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Copyright 2016 NPR. To see more, visit NPR.

Copyright 2016 NPR. To see more, visit http://www.npr.org/.

Copyright 2016 NPR. To see more, visit http://www.npr.org/.

Arizona Hispanics Poised To Swing State Blue

19 minutes ago
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Edit note: This report contains accounts of rape, violence and other disturbing events.

Sex trafficking wasn't a major concern in the early 1980s, when Beth Jacobs was a teenager. If you were a prostitute, the thinking went, it was your choice.

Jacobs thought that too, right up until she came to on the lot of a dark truck stop one night. She says she had asked a friendly-seeming man for a ride home that afternoon.

Jacobs says he gave her something in an old McDonald's cup — a drug — and as she was waking up the man announced that he was a pimp. Her pimp.

The Boston Citgo sign, all 3,600 square LED feet of which has served as the backdrop to Red Sox games since 1965, is now officially a "pending landmark."

Spanish Surrealist Salvador Dalí spent much of the 1940s in the U.S., avoiding World War II and its aftermath. He was a well-known fixture on the art scene in Monterey, Calif. — and that's where the largest collection of Dalí's work on the West Coast is now open to the public.

Copyright 2016 Fresh Air. To see more, visit Fresh Air.

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Monarch Butterfy Population Falls To Record Low, Mexican Scientists Say

Mar 14, 2013
Originally published on March 14, 2013 2:47 pm

Monarch butterflies that once covered 50 square acres of forest during their summer layover in central Mexico now occupy fewer than 3 acres, according to the latest census.

The numbers of the orange-and-black butterflies have crashed in the two decades since scientists began making a rough count of them, according to Mexico's National Commission of Natural Protected Areas.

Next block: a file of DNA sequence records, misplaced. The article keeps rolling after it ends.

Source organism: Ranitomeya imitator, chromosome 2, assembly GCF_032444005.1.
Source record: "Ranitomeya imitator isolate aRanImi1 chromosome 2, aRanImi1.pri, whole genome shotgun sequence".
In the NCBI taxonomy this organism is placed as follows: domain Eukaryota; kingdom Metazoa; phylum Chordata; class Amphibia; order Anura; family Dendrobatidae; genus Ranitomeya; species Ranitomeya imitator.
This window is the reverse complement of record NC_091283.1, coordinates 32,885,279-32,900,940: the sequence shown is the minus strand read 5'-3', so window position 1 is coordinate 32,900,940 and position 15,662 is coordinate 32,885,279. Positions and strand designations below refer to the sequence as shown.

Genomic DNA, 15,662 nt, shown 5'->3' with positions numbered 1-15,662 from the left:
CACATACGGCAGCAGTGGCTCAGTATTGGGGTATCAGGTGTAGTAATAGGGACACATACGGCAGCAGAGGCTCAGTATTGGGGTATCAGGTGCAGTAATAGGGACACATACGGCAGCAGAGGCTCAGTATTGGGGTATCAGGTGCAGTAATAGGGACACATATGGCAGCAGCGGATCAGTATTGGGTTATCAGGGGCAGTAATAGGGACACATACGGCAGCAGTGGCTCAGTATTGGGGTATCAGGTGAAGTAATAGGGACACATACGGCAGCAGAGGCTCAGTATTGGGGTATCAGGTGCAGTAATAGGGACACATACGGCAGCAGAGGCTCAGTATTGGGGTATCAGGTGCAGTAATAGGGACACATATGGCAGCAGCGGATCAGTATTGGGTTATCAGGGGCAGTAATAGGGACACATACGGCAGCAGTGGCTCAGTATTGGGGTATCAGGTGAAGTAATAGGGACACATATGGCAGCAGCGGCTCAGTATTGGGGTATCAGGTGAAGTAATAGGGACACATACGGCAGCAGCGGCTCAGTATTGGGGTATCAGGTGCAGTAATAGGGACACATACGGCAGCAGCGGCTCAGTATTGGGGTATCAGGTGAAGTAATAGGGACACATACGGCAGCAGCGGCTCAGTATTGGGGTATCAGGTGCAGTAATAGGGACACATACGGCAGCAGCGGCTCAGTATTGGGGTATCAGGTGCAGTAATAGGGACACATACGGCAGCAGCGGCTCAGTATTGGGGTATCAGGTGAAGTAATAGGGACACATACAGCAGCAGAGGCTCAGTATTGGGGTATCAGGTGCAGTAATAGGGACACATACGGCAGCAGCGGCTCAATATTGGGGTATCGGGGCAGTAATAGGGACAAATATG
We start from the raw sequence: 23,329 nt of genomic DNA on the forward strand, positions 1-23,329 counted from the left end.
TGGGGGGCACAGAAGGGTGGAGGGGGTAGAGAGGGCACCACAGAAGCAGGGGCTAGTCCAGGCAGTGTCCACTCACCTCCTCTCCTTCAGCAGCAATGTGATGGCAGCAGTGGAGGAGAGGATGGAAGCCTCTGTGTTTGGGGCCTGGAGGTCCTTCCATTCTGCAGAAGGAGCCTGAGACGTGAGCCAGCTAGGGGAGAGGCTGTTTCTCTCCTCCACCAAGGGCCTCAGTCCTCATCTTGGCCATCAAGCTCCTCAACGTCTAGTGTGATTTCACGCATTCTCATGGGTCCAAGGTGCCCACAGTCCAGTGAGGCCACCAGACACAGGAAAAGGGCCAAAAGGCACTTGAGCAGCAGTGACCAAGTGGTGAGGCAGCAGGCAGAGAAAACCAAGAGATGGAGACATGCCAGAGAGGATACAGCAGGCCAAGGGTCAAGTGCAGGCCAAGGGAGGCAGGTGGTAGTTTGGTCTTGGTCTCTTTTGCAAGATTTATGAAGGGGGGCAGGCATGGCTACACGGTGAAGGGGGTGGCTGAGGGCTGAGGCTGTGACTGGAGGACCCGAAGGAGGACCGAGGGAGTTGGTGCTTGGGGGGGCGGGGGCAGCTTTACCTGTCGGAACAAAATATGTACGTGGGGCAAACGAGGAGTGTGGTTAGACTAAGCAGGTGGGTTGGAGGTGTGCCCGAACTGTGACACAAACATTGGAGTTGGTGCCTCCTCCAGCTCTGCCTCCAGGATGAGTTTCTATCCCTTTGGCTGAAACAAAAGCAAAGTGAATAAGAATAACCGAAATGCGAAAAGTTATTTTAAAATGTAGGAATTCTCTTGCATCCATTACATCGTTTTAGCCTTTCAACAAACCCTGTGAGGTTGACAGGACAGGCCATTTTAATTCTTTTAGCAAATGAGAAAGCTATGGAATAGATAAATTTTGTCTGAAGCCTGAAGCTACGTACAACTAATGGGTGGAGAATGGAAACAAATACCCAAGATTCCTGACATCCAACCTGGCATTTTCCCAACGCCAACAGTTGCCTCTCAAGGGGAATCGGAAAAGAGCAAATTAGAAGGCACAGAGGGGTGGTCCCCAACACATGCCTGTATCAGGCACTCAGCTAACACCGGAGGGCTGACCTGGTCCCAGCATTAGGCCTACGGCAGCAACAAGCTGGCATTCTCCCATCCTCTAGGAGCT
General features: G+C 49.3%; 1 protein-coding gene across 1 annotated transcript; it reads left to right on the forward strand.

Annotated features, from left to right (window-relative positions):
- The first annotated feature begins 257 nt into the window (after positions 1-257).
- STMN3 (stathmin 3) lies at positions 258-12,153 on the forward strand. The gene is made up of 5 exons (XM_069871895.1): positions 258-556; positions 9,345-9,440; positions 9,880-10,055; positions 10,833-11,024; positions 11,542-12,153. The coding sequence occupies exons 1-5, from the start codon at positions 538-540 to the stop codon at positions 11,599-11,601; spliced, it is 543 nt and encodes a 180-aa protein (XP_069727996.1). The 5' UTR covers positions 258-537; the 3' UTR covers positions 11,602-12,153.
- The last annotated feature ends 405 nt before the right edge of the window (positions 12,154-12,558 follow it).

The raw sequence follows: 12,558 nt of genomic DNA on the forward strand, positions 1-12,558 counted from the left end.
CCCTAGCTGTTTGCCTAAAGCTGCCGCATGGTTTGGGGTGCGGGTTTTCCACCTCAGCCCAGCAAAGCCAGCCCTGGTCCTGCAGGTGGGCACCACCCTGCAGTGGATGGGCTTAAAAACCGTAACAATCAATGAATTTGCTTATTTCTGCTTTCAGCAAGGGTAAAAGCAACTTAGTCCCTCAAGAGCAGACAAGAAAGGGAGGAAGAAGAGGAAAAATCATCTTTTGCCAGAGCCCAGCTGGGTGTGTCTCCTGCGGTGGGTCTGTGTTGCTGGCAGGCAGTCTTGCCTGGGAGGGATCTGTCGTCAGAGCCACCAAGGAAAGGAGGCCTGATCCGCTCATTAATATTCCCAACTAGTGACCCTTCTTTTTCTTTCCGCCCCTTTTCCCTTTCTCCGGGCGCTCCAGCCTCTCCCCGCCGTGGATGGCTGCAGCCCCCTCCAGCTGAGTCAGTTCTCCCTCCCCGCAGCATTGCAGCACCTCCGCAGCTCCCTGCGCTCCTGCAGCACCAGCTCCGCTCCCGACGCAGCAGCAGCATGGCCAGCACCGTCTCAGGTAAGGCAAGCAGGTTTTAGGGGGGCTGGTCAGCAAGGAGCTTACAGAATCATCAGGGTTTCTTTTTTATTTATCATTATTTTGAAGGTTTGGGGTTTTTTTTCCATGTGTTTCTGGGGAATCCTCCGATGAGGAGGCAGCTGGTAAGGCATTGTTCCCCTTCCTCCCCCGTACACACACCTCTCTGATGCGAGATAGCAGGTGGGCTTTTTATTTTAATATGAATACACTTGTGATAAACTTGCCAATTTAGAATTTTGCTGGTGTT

At a news conference Wednesday, the commission said the count was down 59 percent from December 2011 levels, when the insects filled 7.14 acres of fir trees in central Mexico.

"We are seeing now a trend which more or less started in the last seven to eight years," Omar Vidal, the head of the World Wildlife Fund's Mexico operations, said in an interview with The New York Times. Although insect populations can fluctuate greatly even in normal conditions, the steady downward drift in the butterfly's numbers is worrisome, he said.

The Associated Press quotes experts as saying the decline in the Monarch population now marks a statistical long-term trend and is no longer seen as a combination of yearly or seasonal events.

Why is it happening?

Vidal points north, to the monarchs' summer home in the U.S. Midwest. The farmland there once provided plenty of milkweed sprouting between rows of corn and soybean. But the heavy use of genetically modified, herbicide-tolerant crops has allowed farmers to wipe out milkweed and eliminate the monarchs' main food source.

In an interview with the Times, Chip Taylor, director of the conservation group Monarch Watch at the University of Kansas, said the Midwest milkweed habitat "is virtually gone. We've lost well over 120 million acres, and probably closer to 150 million acres."

Taylor says the record-breaking heat in North America last summer was also a factor.

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